Common Native English Speaker Mistakes Part 5
It’s time we examine a few more of the most common grammar errors that native English speakers routinely commit. These are the sorts of mistakes that native speakers hear growing up and end up unconsciously repeating. Learn to identify these errors, and make an effort to avoid incorporating them into your own speech and writing.
Using Apostrophes to Form Plurals
In English, the apostrophe has two uses. The first is to form contractions:
I can’t [cannot] make it to the game because I have to work.
The second is to show possession:
Is that Jim’s car across the street?
(The car belongs to Jim)
The students’ grades will be posted by Monday.
(The grades belong to the students.)
An apostrophe cannot be used to make a word plural:
Only three student’s attended the class on Friday. (Incorrect)
Only three students attended the class on Friday. (Correct)
Confusing Lose and Loose
Lose is a verb that means to be without something:
We can’t afford to lose another client to our competitors.
Lose is also the opposite of win:
If the team loses the game on Saturday, it will be eliminated from the playoffs.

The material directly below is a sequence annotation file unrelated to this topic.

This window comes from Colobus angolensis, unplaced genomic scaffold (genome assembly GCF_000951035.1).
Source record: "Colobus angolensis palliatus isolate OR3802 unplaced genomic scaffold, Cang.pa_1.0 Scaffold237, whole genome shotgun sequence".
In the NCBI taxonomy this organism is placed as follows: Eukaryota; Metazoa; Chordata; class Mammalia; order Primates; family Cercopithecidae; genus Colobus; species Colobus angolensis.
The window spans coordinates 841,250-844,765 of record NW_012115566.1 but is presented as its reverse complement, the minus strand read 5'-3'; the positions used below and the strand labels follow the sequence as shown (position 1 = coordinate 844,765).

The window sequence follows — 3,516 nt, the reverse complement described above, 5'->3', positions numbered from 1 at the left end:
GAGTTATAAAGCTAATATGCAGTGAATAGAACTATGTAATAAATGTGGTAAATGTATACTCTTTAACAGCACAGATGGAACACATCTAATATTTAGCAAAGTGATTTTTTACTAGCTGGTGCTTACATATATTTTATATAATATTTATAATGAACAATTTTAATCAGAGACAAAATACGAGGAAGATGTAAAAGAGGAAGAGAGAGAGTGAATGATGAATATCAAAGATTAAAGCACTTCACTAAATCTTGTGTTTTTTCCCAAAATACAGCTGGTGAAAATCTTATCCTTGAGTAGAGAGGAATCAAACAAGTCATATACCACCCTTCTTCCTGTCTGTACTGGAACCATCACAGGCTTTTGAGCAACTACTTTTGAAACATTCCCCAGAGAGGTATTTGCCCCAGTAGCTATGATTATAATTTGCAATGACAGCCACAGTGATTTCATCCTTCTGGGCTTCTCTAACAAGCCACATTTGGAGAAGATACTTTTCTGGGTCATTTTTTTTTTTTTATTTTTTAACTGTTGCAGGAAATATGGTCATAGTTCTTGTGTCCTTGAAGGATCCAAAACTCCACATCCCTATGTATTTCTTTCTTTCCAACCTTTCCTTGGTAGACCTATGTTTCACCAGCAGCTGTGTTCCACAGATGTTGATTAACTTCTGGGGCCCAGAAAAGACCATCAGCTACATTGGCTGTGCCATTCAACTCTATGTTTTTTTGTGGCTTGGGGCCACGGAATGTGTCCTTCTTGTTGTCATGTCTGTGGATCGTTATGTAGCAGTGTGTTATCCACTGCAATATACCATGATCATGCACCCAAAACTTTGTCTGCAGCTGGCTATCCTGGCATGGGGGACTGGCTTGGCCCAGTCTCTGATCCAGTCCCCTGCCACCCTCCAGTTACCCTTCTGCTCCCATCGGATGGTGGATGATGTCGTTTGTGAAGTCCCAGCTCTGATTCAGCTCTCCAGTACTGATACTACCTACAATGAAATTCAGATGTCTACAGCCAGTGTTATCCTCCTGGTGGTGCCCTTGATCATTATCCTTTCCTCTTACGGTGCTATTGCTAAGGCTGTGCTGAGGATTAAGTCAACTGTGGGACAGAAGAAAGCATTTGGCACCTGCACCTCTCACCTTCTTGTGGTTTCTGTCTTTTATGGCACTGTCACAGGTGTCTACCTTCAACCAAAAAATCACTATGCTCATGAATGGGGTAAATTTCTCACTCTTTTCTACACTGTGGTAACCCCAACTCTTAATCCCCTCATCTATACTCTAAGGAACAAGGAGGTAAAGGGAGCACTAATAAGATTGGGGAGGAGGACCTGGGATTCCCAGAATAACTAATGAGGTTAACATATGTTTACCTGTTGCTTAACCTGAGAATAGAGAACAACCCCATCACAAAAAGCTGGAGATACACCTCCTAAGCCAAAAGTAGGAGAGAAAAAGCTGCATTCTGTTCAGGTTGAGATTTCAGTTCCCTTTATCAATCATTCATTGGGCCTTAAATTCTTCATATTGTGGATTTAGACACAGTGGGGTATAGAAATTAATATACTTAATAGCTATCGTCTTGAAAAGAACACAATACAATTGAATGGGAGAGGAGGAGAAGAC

Loose is an adjective that means to be free from or not restricted by. It is the opposite of tight:
The wind blew the loose pile of leaves all over the yard.
Remember to wear loose-fitting closing the day of the surgery.
Lay and Lie
These words confuse many native speakers because lay is actually the past tense of lie. However, lay is also a present tense verb in its own right. Making the situation even more confusing, the present tense lay has its own unique past tense form: laid.
In the present tense, use lie when there is no direct object:
I need to lie down.
But use lay when there is a direct object:
Please lay the brochures on the table in the lobby.
Here is an example of lay as the past tense of lie:
I lay down after I finished the race.
Finally, here is an example of lain functioning as the past tense of the present tense lay:
He laid the brochures on the wrong table.
Here is a quick table of the different forms of lay/lie, as well as the past participles for each:
|Present Tense||Past Tense||Past Participle|
(no direct object)
(direct object required)